A significant portion of cyberattacks target endpoints, either individually or as gateways to the larger company network. Unfortunately, this is not a singular threat, but a layered issue. Hackers exploit software vulnerabilities, the DNS, or even user accounts to get their way. This is why your enterprise needs endpoint security.

But what is endpoint security? What does it consist of? And is it the same thing as EDR? Let’s find out.

What is an Endpoint?

Wikipedia lists 10 possible pages with definitions for the term endpoint. The one I and you, the reader, are interested in is situated in the larger context of information security, narrowed down to endpoint security in this case. Bearing this in mind, an endpoint can be defined as any remote computing device that receives incoming communications and sends outgoing messages to the network it is connected to.

Types of Endpoints

An endpoint and a device are nearly perfect synonyms in cybersecurity. Common examples of endpoints that you might find in your organizations include:

  • desktop computers,
  • laptops,
  • smartphones,
  • tablets,
  • servers,
  • and IoT devices.

IoT Devices as Endpoints

The latter type of endpoint can be considered a separate category all in itself, as the Internet of Things (IoT) contains many kinds of devices. However, the term is conventionally linked to smart ecosystems, be it those of corporate offices or regular homes. Thus, some instances of endpoints that are IoT devices in your company are:

  • thermostats,
  • biometric scanning devices,
  • security systems,
  • cameras,
  • and

In addition to this, your business can operate with several other types of IoT devices, depending on the industry you are in. Smart machines designed for assembly line automation, healthcare and diagnosis, or transportation workflow optimization are just a few examples of how the Internet of Things coexists with the modern workplace. Statista predicts that a total of 50 billion IoT devices will be in use on the globe by 2030, which is more than double the 22 million recorded in 2018.

What is Endpoint Security?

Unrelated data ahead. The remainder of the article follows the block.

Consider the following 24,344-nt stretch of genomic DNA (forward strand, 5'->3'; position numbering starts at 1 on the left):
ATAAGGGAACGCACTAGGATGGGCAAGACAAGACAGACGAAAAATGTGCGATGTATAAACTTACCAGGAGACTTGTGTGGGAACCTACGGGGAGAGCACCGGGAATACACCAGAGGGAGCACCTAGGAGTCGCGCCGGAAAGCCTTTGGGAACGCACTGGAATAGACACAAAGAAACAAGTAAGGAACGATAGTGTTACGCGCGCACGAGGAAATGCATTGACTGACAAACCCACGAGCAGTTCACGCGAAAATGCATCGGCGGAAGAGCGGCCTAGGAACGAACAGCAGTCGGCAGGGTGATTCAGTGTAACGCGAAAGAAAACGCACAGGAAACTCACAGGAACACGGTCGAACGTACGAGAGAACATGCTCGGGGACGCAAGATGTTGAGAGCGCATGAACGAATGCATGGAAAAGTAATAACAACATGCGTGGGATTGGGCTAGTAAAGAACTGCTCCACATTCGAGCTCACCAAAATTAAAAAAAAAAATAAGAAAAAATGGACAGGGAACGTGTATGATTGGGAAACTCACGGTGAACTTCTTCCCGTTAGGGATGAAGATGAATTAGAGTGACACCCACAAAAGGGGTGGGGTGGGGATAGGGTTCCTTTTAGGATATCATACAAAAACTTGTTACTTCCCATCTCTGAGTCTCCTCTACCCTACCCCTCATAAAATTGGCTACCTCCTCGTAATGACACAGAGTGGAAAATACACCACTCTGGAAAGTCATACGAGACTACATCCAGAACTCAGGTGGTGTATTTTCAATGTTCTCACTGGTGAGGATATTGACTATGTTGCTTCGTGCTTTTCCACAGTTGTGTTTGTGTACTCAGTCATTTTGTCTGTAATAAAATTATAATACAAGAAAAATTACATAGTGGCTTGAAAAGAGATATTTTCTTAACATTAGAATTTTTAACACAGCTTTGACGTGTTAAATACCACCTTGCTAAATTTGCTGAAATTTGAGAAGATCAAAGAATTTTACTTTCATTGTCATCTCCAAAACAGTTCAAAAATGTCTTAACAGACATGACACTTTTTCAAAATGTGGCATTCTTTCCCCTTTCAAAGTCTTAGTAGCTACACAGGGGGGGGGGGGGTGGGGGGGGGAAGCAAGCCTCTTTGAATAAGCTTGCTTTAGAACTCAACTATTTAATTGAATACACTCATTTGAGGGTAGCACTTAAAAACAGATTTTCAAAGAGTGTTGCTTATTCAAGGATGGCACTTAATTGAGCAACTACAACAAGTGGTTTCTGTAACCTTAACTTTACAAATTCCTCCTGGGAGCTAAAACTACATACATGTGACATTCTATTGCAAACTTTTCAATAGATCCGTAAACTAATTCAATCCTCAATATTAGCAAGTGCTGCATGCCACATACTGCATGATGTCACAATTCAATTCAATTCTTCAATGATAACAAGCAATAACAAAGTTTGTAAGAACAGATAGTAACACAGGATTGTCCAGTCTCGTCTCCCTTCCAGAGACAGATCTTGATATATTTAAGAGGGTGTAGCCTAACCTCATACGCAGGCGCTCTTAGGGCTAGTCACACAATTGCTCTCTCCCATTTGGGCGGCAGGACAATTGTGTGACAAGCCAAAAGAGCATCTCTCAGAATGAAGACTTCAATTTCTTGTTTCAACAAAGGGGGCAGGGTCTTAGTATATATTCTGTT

Now that we’ve established what an endpoint is, the definition of endpoint security is fairly simple. Endpoint security deals with the protection of the many devices connected to a network. It not only enhances a company’s cybersecurity but ensures that the entity is compliant with regulations that apply to its field as well.

Why is Endpoint Security Important?

Access to data in an enterprise setting is becoming increasingly fluid nowadays as the definition of the modern workplace is constantly shifting. The COVID-19 pandemic is not the sole driving factor behind this. The migration of jobs and the information associated with them into the digital world began quite some time before.

In recent years, employees have become progressively mobile as more businesses incorporated work from home and BYOD policies into their environment. While this is an indisputable win in terms of staff satisfaction and productivity, as well as for the company culture as a whole, it comes with its own set of challenges. Endpoint security aims to tackle exactly those.

The Role of IoT in Endpoint Security

A subcategory of endpoint security that is important to consider when discussing the concept is that of IoT security, as we have already established IoT devices are, in fact, endpoints. This subcategory poses particular concern in terms of endpoint security due to its dynamic nature and management technique. According to the Internet of Things Wikipedia page,

“There are a number of serious concerns about dangers in the growth of IoT, especially in the areas of privacy and security, and consequently industry and governmental moves to address these concerns have begun including the development of international standards.”

Remotely controlled IoT machines are often the preferred targets of cyber attackers that want to use them for their nefarious gain. Besides being exploited as vulnerable entry points into your company system, they can also become part of the framework of infected machines known as a botnet. Hackers will then use them to carry out many different attacks. Therefore, the discussion on endpoint security should not be limited to computers and mobile devices but should cover the Internet of Things as well.

Endpoint Security Components

Endpoint security has evolved a lot since the very first antivirus software entered the cybersecurity space. Over the last several years, the concept developed from a basic strategy into a more advanced and comprehensive type of digital defense. This includes next-generation antivirus, firewall, mobile device management, traffic filtering, vulnerability management, access governance, and email protection.

#1 Next-Generation Antivirus

Although the first computer virus, or at least a proto-version of it, appeared as early as 1949, the first heuristic antivirus made its way onto the market in 1987. Initially designed to combat computer viruses alone, it has since then evolved greatly over time to cover a wide variety of threats of the malware persuasion.

As its name implies, next-generation antivirus (or NGAV for short) is its most modern counterpart to date. NGAV rises above traditional AV by using a combination of behavioral analysis, artificial intelligence, machine learning algorithms, and advanced exploit mitigation. It is thus the superior detection and response solution for your endpoint security.